— RoY 1996 (he comes out swinging, over .300 and nearly 200 hits. But of course he only hit .360 w/ an OBP well over .400 in the playoffs that led to their winning the WS so he was definitely “carried”)

— 13 All-Star appearances (first of which came in 1998 where he hit .324, amassed 200 hits for the first of 8 times in his career while helping the Yankees go an amazing 125-50 when counting their post-season run to yet another WS title in a series win over SD where he hit .353 with an OBP near .500).

— In 2000 he became the only human being ever to win World Series MVP and All-Star MVP in the same calnder year.

— Career batting average well over .300? Check.

— Career OBP near .400? Check.

— Career post-season batting average handly over .300, all done in a sample size that is over 700 ABs…or in other words, an ENTIRE SEASON’S WORTH OF AT-BATS versus ONLY the best competition? Check.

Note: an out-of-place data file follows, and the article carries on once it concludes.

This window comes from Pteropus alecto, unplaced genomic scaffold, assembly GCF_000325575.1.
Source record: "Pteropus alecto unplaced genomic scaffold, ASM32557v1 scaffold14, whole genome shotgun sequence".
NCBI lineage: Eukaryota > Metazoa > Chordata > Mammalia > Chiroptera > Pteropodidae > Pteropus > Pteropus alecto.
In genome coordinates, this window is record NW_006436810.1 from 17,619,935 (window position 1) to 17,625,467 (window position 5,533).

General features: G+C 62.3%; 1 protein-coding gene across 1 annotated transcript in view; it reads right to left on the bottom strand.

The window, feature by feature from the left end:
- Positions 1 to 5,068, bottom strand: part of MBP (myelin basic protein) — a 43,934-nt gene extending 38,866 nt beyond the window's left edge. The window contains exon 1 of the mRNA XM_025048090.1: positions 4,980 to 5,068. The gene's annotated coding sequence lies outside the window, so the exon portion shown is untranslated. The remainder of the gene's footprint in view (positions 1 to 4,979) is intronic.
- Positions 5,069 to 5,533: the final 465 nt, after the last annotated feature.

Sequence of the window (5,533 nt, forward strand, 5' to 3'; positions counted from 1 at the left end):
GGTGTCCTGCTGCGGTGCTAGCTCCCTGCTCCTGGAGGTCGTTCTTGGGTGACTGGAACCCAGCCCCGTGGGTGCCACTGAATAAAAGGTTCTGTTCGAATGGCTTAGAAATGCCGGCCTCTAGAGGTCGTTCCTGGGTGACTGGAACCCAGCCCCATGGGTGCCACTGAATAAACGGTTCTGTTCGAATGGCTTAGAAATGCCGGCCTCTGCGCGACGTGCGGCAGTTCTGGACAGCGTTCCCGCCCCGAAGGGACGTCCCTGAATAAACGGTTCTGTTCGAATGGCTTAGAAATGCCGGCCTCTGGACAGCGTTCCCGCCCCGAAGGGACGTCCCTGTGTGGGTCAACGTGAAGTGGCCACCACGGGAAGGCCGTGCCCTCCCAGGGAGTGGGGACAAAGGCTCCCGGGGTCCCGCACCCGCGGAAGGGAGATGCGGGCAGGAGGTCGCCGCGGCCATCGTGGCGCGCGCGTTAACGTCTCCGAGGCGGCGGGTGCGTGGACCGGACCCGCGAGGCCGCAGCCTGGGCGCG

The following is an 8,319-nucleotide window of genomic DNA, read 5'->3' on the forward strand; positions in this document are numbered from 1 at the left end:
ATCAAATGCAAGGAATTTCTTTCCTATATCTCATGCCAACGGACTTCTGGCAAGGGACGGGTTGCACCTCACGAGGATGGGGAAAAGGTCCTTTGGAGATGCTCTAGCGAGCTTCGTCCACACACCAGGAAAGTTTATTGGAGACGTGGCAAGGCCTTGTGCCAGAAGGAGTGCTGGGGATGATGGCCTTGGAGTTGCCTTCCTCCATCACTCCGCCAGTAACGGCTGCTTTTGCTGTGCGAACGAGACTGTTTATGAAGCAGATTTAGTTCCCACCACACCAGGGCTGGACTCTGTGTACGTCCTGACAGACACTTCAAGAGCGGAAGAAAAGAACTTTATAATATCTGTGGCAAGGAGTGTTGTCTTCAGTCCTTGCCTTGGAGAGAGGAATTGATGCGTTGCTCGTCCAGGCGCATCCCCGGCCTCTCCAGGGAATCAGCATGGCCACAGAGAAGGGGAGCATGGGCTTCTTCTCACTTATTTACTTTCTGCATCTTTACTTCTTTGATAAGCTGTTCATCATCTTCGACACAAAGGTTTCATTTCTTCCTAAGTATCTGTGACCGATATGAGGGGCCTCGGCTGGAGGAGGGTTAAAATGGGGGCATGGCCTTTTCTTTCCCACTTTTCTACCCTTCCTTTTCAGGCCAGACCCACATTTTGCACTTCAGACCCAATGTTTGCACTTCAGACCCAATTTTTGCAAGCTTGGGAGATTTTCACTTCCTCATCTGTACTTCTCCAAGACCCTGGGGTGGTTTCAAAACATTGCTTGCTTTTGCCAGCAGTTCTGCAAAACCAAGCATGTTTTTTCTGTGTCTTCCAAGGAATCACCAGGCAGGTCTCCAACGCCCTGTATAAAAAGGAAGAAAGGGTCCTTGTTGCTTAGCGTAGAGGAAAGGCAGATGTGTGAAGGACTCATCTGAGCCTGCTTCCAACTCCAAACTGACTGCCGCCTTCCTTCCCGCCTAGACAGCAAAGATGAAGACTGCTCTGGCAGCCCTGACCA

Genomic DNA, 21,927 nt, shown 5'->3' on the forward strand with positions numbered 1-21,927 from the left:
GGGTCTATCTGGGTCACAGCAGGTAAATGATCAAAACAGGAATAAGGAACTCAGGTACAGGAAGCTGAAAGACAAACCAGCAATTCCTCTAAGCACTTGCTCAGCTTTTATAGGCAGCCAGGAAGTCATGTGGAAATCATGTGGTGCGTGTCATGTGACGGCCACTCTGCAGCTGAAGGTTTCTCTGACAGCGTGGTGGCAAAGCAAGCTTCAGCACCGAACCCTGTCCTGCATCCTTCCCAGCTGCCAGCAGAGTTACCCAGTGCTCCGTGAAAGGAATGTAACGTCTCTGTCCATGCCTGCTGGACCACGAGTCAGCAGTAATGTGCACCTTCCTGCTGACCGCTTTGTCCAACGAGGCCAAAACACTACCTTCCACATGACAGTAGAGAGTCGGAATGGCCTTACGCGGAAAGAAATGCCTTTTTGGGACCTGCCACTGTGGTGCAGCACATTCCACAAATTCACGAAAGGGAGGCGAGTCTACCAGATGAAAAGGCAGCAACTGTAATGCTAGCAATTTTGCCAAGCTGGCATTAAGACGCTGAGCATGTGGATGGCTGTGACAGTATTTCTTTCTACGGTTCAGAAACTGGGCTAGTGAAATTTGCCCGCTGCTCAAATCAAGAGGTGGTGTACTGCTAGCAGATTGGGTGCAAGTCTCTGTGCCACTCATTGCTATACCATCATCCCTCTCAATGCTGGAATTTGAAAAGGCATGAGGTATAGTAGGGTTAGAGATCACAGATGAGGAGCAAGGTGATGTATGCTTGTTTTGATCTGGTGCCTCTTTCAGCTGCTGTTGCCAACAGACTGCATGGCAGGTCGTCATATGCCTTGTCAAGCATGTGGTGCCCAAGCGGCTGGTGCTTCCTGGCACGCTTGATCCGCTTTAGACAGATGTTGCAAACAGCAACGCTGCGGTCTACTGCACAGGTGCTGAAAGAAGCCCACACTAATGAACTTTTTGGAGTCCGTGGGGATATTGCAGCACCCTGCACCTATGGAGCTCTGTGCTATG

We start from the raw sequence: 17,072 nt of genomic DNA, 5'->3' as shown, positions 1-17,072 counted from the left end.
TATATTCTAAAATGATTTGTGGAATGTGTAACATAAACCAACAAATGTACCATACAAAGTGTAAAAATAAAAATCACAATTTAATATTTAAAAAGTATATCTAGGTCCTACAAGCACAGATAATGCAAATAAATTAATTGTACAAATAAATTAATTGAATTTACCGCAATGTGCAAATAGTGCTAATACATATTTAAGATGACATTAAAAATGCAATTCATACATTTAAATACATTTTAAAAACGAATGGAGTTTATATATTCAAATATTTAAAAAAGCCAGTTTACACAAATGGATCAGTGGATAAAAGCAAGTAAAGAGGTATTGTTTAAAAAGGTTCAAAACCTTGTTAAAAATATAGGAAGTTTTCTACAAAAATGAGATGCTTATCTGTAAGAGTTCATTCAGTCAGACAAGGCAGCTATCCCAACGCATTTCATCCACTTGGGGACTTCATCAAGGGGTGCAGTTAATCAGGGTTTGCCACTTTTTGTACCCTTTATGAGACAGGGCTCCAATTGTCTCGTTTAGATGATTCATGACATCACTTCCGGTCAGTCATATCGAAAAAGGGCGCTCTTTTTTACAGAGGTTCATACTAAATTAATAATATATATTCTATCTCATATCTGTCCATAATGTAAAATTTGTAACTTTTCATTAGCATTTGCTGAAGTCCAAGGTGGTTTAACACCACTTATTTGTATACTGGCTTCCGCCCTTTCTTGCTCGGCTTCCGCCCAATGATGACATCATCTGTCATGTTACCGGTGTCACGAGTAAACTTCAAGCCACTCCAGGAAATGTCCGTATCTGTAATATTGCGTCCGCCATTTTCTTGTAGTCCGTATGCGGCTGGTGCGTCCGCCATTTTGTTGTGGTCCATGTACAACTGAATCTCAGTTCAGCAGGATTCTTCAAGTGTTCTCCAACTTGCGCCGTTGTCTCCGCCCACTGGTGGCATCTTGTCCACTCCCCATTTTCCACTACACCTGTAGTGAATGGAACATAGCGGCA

— Career filled with moments where when the lights shined brightest he stepped up and provided the “Mr. November”, “The Flip” kind of moment? Check, check and more checks.

To claim he is vastly overrated throws up the “I’m a fucking douche bag” signal faster than Ed Hardy shirts, “blowouts” & fist pumping in the club.

Why This Article About Brett Gardner Couldn’t Be More Wrong

Gardner 1

One of my favorite websites is Yanks Go Yard. I love baseball & I love my Yankees.

Get over it.

Today I stumbled across a piece titled “Why Brett Gardner Is Not Leading Off” and decided to check it out.

Well, there’s a few minutes of my life I won’t ever get back -_-.

I don’t want to be too picky and I don’t want to straight bash the author but it’s a hot mess of “man you couldn’t be more wrong”.